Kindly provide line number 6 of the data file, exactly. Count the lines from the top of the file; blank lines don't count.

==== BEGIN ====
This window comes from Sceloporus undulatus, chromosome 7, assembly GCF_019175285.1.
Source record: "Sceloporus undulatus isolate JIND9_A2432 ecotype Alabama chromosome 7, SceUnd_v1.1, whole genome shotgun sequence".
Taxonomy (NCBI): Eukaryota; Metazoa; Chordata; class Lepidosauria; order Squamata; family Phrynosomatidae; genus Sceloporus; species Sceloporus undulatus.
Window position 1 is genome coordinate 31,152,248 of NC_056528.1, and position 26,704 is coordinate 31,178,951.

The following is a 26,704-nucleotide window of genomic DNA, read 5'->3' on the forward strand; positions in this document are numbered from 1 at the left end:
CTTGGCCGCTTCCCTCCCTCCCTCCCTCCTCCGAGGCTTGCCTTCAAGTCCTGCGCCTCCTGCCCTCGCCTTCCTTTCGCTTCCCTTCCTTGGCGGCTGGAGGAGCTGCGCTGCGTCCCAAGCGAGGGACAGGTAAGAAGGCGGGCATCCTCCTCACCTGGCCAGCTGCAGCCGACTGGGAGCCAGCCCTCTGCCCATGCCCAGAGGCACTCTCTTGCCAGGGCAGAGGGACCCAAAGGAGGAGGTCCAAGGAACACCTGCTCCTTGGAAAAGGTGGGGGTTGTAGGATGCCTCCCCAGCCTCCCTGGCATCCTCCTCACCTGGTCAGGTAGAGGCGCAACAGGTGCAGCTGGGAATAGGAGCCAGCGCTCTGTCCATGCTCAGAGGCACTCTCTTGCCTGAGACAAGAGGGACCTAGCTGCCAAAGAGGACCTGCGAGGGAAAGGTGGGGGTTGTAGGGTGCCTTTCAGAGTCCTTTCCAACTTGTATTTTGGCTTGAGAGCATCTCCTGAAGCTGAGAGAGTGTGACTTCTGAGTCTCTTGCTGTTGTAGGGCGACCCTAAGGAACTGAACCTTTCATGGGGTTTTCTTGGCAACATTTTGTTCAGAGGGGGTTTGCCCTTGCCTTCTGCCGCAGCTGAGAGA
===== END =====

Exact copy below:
CTTGGCCGCTTCCCTCCCTCCCTCCCTCCTCCGAGGCTTGCCTTCAAGTCCTGCGCCTCCTGCCCTCGCCTTCCTTTCGCTTCCCTTCCTTGGCGGCTGGAGGAGCTGCGCTGCGTCCCAAGCGAGGGACAGGTAAGAAGGCGGGCATCCTCCTCACCTGGCCAGCTGCAGCCGACTGGGAGCCAGCCCTCTGCCCATGCCCAGAGGCACTCTCTTGCCAGGGCAGAGGGACCCAAAGGAGGAGGTCCAAGGAACACCTGCTCCTTGGAAAAGGTGGGGGTTGTAGGATGCCTCCCCAGCCTCCCTGGCATCCTCCTCACCTGGTCAGGTAGAGGCGCAACAGGTGCAGCTGGGAATAGGAGCCAGCGCTCTGTCCATGCTCAGAGGCACTCTCTTGCCTGAGACAAGAGGGACCTAGCTGCCAAAGAGGACCTGCGAGGGAAAGGTGGGGGTTGTAGGGTGCCTTTCAGAGTCCTTTCCAACTTGTATTTTGGCTTGAGAGCATCTCCTGAAGCTGAGAGAGTGTGACTTCTGAGTCTCTTGCTGTTGTAGGGCGACCCTAAGGAACTGAACCTTTCATGGGGTTTTCTTGGCAACATTTTGTTCAGAGGGGGTTTGCCCTTGCCTTCTGCCGCAGCTGAGAGA